Blimps, TV Airwaves Part of Google’s Plan to Spread the Web

Pop quiz: how do you bring the Internet to underdeveloped parts of the world?

The answer, in Google’s case, is with blimps.

Yes, blimps—the same ones that float over football stadiums on game days, and which fell out of favor as passenger transports after a certain incident in New Jersey—could help Google “transmit signals to an area of hundreds of square miles,” according to a new report in The Wall Street Journal.

That’s just one idea mulled by Google executives. The search-engine giant is also reportedly considering some sort of satellite-based network, as well as converting unused channels in the broadcast television spectrum (traditionally known as “white space”) for wireless-broadband use. “Google has been working on building an ecosystem of new microprocessors and low-cost smartphones” that would connect to the new networks, the Journal added.

Google has been playing with the airwaves-for-Internet idea for some time. In March, it launched a trial program in the Cape Town area of South Africa, giving ten schools wireless broadband via unused white space. “During the trial, we will attempt to show that broadband can be offered over white spaces without interfering with licensed spectrum holders,” read a note posted to the Official Google Africa Blog at the time. “To prevent interference with other channels, the network uses Google’s spectrum database to determine white space availability.”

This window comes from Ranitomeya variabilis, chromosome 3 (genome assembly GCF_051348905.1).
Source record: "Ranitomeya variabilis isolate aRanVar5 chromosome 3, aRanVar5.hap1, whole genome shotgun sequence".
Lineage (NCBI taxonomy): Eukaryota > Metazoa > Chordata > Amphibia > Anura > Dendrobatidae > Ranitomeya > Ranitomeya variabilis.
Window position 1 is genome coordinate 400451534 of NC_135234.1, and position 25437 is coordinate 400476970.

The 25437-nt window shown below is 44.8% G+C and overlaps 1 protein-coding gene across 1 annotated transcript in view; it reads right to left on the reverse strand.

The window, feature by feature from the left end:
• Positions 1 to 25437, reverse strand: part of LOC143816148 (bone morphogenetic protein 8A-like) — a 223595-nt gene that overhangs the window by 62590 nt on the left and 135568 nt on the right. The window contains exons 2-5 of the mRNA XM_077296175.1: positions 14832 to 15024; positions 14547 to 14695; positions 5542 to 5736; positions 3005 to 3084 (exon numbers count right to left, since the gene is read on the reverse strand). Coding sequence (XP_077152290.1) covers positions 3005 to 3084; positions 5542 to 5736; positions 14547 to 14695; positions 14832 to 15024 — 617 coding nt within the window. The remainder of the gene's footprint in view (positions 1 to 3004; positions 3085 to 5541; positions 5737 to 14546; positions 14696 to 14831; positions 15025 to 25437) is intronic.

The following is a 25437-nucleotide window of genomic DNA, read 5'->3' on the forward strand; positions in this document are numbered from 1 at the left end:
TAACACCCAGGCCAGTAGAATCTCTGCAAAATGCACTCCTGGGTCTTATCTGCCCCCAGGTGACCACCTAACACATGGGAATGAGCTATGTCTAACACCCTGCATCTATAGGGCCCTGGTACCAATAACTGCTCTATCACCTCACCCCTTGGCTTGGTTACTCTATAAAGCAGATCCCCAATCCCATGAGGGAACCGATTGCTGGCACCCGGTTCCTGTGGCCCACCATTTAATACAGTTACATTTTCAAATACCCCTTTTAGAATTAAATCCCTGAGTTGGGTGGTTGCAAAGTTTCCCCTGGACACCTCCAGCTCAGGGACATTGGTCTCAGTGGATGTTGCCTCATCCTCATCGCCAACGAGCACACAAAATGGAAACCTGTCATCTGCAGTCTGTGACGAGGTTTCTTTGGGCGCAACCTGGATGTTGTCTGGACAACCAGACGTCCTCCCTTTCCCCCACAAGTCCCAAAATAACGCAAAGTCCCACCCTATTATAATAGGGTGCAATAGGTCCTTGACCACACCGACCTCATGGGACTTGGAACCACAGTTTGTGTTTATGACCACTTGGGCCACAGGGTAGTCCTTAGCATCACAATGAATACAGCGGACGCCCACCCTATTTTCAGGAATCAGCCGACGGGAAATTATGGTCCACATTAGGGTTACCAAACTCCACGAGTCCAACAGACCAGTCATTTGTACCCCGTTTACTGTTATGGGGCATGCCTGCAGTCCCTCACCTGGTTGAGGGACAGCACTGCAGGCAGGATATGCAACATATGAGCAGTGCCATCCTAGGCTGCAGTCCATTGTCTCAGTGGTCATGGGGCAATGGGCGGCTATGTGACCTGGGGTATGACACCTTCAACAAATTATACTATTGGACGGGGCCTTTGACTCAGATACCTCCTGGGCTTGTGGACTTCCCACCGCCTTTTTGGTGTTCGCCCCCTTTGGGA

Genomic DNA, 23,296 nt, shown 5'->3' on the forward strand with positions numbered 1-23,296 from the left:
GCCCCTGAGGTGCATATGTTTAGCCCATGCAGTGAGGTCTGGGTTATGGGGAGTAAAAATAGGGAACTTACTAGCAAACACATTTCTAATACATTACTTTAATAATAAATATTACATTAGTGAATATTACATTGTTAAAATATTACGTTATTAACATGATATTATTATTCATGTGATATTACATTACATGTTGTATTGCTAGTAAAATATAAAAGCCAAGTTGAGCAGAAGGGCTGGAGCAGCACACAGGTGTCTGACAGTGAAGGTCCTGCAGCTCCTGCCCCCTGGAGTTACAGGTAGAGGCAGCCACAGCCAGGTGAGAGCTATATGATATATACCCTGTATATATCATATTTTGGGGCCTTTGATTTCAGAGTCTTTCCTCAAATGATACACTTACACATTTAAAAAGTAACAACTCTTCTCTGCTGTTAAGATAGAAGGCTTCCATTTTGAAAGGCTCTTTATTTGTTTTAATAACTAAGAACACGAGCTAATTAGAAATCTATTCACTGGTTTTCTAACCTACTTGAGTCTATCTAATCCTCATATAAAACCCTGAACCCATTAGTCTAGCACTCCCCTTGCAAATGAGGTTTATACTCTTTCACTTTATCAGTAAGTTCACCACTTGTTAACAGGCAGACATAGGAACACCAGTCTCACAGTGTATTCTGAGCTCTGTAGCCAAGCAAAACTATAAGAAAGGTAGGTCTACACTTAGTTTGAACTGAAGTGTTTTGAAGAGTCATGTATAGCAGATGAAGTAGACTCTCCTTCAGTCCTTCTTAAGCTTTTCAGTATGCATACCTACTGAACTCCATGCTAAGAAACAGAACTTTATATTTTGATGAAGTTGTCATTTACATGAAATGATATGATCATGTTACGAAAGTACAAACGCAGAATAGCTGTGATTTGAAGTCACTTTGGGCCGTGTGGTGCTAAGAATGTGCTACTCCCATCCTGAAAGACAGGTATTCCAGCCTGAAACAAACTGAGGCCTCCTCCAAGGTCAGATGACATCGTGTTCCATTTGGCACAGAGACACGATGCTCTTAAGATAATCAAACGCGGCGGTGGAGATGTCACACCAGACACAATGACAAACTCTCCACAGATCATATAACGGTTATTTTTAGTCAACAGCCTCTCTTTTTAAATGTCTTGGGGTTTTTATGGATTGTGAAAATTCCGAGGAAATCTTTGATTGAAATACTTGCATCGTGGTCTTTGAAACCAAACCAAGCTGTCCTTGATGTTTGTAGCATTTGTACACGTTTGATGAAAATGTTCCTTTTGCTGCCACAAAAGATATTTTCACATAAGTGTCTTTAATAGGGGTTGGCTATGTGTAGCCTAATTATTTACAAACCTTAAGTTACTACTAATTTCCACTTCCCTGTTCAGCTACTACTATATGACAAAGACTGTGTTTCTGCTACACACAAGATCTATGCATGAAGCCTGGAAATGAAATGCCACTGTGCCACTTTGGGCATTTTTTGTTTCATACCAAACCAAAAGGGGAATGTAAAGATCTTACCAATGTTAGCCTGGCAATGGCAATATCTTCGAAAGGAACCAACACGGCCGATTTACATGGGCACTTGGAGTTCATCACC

The blog posting suggested that white space technology is already available in the United States “for licensed exempt uses,” and that one U.K. regulator is developing “a model regulatory framework” for converting spectrum to broadband use. “We hope the results of the [South Africa] trial will drive similar regulatory developments in South Africa and other African countries,” it added.

It’s easy to argue that bringing the Internet—particularly high-speed broadband—to underserved areas of the world is a good thing. But it’s also easy to see the darker underbelly to such an infrastructure project: if Google controls the infrastructure providing that Internet, then the company controls the flow of information into those areas. More people using the Internet creates more opportunities to serve ads; and as those people deposit more of their personal information online, Google could turn around and sell that data—even in aggregated, anonymous form—to the highest bidder.

In other words, if Google’s Internet plans move forward, it could very well kick off a delicate dance between the company and regulators—with the connectivity of a good portion of the world hanging in the balance.

 

Image: Isafmedia / CC BY 2.0

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